West Haven’s financial situation is concerning, but nonprofits may be OK

WEST HAVEN — While the city’s financial troubles may cause the state to be wary of allocating bond funding, some officials say, at least one state lawmaker has said she will advocate for organizations to not-for-profit organizations are funded directly.

If the city is cut off from state funding, the mayor said no one has told him.

“No one came to tell me that directly,” Mayor Nancy Rossi said. “Hopefully if they wouldn’t let me do anything or borrow, they would let me know.”

State Office of Policy and Management Secretary Jeffrey Beckham told the city, which is the only Connecticut municipality under Tier IVthe highest level of oversight under the state’s Municipal Accountability Review Commission, that all disbursements to the city are under review.

Last month the CT Mirror reported Governor Ned Lamont’s administration told the city delegation that reports of fiscal mismanagement in West Haven had made state officials reluctant to allocate funds to the city. A request for comments from Lamont’s office has been forwarded to the OPM.

One of the West Haven state representatives, State Rep. Dorinda Borer, D-West Haven, chair of the state legislature’s general bond subcommittee, said the unclear status of the city’s bond credit rating was a source of concern at the state level.

Moody’s Investors Service has placed West Haven “under review” due to “insufficient information”. Rossi said that was the result of the city’s independent auditing firm abruptly dropping him as a client, meaning a fiscal year 2021 audit is not yet complete.

“Without Moody’s rating, it could compromise the City’s ability to commit to major critical projects that are planned, such as our schools, and it could ultimately cost ratepayers more in the long run, as these bonds could now be at higher rates. With tax increases already priced in for the next few years, this could be very detrimental to our taxpayers and I hope this is only a temporary pause,” Borer said in a statement. emailed “The objective of Level IV is to have better assurances that the budget will be balanced, expenditures will be restrained, controls will be put in place and appropriate hires will be made to manage finances on the ground. Hopefully this gives rating agencies more confidence.

Borer said that “in the meantime,” she would advocate for nonprofits in the city to receive state funding to provide direct resources to residents.

Recently, the state approved approximately $930,000 in investment funds for two city nonprofits: $680,992 for the West Haven Community House and $250,000 for the West Haven Emergency Assistance Taskforce.

“As a not-for-profit organization, it would take us years to budget for and complete the necessary improvements, including improvements to playground drainage and safety for the 144 children we are licensed to serve at Head. Start,” said Amy Guay, executive director of West Haven Community House. McFarlane. “Replacing the heating and air conditioning systems in our main building here and in our group homes, which serve adults with developmental disabilities, has become very expensive and could not be done without these funds. Updating our multi-camera system will allow us to maintain a high level of security for the people we serve.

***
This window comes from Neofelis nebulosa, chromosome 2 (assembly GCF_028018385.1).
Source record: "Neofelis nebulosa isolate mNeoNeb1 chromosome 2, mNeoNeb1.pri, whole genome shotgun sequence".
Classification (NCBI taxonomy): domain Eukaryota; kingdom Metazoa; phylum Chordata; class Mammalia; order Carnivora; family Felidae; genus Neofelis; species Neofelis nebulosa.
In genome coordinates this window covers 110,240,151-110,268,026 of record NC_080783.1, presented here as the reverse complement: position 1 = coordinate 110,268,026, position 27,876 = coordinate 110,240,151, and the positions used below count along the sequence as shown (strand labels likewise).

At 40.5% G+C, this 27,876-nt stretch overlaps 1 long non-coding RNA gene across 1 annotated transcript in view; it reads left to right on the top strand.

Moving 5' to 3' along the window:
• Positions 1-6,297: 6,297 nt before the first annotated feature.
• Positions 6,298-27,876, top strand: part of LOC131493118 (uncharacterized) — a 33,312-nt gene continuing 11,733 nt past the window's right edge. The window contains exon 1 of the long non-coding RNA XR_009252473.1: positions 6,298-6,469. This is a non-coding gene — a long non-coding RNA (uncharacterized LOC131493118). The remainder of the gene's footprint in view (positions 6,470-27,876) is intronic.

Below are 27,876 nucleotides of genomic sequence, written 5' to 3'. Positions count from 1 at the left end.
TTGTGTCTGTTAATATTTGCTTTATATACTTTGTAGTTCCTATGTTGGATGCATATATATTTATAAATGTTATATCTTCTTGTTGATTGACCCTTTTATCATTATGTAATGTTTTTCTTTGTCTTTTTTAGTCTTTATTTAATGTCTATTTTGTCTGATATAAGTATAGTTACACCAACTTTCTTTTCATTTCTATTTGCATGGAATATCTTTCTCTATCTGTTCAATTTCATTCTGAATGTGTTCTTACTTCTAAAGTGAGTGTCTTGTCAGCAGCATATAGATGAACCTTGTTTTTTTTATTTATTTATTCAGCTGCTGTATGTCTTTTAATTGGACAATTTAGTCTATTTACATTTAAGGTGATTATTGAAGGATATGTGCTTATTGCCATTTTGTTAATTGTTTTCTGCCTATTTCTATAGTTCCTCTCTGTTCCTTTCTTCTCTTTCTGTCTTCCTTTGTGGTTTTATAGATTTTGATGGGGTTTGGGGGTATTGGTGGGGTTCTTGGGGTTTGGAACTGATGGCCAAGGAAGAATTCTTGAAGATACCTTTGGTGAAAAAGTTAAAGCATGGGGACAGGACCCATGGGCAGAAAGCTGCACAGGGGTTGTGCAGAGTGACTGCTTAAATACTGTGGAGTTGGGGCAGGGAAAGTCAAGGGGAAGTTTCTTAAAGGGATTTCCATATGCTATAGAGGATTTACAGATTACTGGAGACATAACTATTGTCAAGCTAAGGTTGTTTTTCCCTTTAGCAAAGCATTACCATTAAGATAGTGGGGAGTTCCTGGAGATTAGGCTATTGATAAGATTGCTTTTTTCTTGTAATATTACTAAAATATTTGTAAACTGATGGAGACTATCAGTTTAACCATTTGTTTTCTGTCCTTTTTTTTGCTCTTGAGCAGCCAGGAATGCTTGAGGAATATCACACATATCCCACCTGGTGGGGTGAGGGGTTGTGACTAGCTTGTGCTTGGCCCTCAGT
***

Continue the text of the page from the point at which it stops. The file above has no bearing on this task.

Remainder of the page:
Katie Heffernan Farrell, board chair of West Haven Community House, said the organization appreciates bond funds.

“As an 81-year-old non-profit organization, we are always looking for ways to continue our mission on behalf of the West Haven community,” she said.

A $300,000 grant from the state Department of Agriculture was also awarded to Vertical Church, which developed significant food bank infrastructure during the pandemic.

Vertical Church Senior Pastor Ken Vance said the church will act as trustee, purchasing fresh produce from the Cecarelli Farm in North Branford for a cumulative 17 weeks over a two-year period, during the growing season.

“It’s a win for the farmers of Connecticut and it’s a win for the poor in this area to get fresh produce distributed,” he said.

Vance said the church’s approach to food bank resources is also changing, from providing boxed meal kits to providing vouchers for residents to pick up food they plan to cook and to eat.

Vance said there is a small amount of overhead, such as transportation costs, but most of the $300,000 grant will go to local farmers and provide fresh produce to townspeople who need it. most needed.

MARB’s plans to hire a CFO for West Haven, a Tier IV requirement, are underway. However, MARB has implemented a multi-phase process involving consultants to get to this point.

“As discussed at the last two MARB hearings, the first step is to hire a consultant to assess governance gaps and recommend policy, procedural and human resource reforms for the city,” said OPM spokesman Chris Collibee in an emailed statement. . “At the same time, MARB is working to hire a Chief Financial Officer and currently plans to install the Chief Financial Officer later this fiscal year.”

The city recently saw a portion of federal funds allocated for some projects, including $38 million to upgrade a discharge pipe at its sewage treatment plant.

[email protected]

Comments are closed.